All posts by Mark Cunliffe

Breakheart Pass

A train is bound for Fort Humboldt, a snowcapped US Army frontier outpost where an outbreak of fatal diphtheria has decimated the regiment leaving the fort vulnerable and open to attack. On board the train is a detachment of soldiers set to relieve the sick

The Old Dark House

During a particularly treacherous thunderstorm in rural Wales, a series of travellers are forced to seek refuge in an eerie and isolated house. Their hosts are an elderly eccentric pair of siblings and their mute brute of a butler. As the night unfolds, the stranded

Brakes

London based actress Mercedes Grower makes her screenwriting and directorial debut with Brakes, a film that couldn’t be any more lo-fi if it tried. Episodic and improvisational in feel, Brakes is a multi-stranded ensemble piece that explores what it is to fall in and out

Bad Day For The Cut

When the mother he both lived with and doted on is violently bludgeoned to death in an apparent home invasion,  middle-aged and seemingly mild-mannered farmer Donal (Nigel O’Neill) takes his shotgun and newly restored campervan and sets out from their remote farmstead looking for answers

Pulp

It is a film about the abuse of a young girl by people in positions of power and the cover up this corruptible high society instigate to ensure they are never held to account for the crime they have committed.  It is a film that

A Clockwork Orange

I guess A Clockwork Orange is something akin to a movie buff’s ‘Where were you when Kennedy was shot?’ moment. Every self-respecting film devotee from the UK is likely to recall the first time they watched Stanley Kubrick’s controversial masterpiece and, if you’re of a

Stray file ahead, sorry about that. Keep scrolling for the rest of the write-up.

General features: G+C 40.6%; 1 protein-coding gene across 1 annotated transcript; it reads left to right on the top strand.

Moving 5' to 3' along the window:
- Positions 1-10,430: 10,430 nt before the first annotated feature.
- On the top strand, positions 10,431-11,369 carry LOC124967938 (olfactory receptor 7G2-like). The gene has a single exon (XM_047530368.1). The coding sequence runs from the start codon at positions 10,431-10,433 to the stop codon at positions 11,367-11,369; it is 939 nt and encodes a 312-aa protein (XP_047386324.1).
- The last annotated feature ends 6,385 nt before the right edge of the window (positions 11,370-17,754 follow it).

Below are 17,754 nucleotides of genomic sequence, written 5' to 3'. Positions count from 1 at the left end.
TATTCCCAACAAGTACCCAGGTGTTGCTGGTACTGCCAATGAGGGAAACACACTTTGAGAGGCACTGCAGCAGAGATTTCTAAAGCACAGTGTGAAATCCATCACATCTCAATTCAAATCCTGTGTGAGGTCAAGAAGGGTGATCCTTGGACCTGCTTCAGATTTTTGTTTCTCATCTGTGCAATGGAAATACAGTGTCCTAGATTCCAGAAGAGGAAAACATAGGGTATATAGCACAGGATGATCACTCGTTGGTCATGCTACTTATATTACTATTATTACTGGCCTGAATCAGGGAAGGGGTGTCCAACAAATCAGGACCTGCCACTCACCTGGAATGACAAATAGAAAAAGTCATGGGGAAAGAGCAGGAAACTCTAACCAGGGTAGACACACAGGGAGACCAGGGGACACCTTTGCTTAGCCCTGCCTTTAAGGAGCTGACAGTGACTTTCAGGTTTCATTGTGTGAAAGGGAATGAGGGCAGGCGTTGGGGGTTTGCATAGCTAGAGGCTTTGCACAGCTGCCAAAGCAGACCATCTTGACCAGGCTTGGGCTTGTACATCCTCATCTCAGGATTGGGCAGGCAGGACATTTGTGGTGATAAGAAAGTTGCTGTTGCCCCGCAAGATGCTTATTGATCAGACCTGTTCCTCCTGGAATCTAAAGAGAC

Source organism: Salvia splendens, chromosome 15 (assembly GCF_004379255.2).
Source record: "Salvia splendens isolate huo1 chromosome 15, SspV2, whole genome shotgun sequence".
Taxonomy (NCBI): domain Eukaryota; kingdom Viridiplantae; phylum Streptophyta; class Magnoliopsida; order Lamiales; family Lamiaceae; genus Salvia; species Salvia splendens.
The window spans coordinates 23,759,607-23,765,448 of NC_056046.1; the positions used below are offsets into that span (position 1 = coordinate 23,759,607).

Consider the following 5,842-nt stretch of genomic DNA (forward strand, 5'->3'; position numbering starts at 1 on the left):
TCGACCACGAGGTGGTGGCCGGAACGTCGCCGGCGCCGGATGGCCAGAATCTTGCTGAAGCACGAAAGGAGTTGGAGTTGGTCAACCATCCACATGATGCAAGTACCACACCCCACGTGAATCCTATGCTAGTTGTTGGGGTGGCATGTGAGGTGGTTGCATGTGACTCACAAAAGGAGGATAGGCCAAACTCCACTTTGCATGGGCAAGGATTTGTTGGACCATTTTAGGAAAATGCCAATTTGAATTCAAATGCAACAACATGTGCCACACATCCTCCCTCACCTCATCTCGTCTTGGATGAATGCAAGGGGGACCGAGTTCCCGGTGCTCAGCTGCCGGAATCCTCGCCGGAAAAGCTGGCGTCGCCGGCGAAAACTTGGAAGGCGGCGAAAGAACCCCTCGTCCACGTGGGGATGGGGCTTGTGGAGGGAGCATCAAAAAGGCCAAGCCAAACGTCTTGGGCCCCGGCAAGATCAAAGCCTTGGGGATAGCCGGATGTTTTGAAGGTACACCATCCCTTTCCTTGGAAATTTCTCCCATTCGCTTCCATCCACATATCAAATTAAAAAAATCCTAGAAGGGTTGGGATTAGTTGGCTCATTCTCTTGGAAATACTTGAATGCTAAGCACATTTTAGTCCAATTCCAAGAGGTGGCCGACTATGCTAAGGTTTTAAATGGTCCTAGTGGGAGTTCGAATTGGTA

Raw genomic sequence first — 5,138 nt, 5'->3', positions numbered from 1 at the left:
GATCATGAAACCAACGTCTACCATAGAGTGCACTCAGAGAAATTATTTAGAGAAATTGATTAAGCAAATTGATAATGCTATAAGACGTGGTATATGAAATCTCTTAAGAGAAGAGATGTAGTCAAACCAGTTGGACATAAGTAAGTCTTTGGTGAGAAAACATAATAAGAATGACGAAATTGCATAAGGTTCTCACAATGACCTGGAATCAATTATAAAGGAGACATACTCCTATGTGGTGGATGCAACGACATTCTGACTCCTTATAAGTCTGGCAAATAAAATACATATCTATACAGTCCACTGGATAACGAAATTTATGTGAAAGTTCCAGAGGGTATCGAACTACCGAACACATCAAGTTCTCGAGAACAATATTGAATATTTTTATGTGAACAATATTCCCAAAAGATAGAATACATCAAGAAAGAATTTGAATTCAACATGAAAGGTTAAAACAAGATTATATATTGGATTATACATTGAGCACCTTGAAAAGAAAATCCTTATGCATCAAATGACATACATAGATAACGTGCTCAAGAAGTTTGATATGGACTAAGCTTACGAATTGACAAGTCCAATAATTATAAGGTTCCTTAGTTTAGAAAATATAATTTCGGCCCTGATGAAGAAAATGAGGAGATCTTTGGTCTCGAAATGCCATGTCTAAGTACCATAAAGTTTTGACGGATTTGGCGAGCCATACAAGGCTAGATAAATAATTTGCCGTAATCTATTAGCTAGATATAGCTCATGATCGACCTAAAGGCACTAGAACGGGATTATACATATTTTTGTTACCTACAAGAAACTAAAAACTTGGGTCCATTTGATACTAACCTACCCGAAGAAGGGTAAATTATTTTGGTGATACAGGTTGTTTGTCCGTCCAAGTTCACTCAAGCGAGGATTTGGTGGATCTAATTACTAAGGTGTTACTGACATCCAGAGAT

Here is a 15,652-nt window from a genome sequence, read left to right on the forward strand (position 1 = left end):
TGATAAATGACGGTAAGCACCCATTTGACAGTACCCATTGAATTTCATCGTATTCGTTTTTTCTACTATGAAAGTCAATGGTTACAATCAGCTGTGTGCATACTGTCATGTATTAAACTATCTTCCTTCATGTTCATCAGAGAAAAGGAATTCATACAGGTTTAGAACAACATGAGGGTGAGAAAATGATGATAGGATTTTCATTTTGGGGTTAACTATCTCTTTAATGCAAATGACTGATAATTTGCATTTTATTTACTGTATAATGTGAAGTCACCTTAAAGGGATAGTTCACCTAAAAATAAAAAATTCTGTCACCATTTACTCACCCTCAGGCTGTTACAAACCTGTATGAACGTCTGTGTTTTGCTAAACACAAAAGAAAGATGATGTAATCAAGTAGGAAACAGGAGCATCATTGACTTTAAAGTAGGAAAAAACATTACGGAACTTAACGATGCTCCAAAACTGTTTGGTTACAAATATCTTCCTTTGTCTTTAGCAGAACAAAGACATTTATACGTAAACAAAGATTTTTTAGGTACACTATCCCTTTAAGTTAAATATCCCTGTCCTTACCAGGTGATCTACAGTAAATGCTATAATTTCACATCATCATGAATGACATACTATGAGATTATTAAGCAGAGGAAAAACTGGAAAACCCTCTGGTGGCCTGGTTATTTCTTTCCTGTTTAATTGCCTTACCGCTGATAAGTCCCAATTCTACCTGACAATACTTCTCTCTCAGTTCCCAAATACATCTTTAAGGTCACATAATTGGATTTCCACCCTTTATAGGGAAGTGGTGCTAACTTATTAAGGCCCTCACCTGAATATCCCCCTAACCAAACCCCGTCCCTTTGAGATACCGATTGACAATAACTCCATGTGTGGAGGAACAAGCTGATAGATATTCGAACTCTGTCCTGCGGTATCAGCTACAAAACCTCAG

The Wall

Thankfully not a film about Trump’s intentions regarding the US/Mexico border, The Wall is, in fact, a tense, psychological war movie from director Doug Liman. The Wall is essentially a three-hander (though in truth the vast chunk of its running time sees it operate more

The Yakuza

Sydney Pollack’s 1974 neo-noir The Yakuza is one of those films that leaves you wondering what the hell was wrong with the cinema-going public and film critics of the day. Performing poorly at the box office and receiving (at best) mixed reviews, this east-meets-west thriller

Dunkirk (1958)

As a child obsessed with war, I well remember watching Dunkirk, Leslie (father of Barry) Norman’s 1958 film that depicted the events of May-June 1940, when the besieged soldiers of the British Expeditionary Force were stranded on the coast of France, and the combined efforts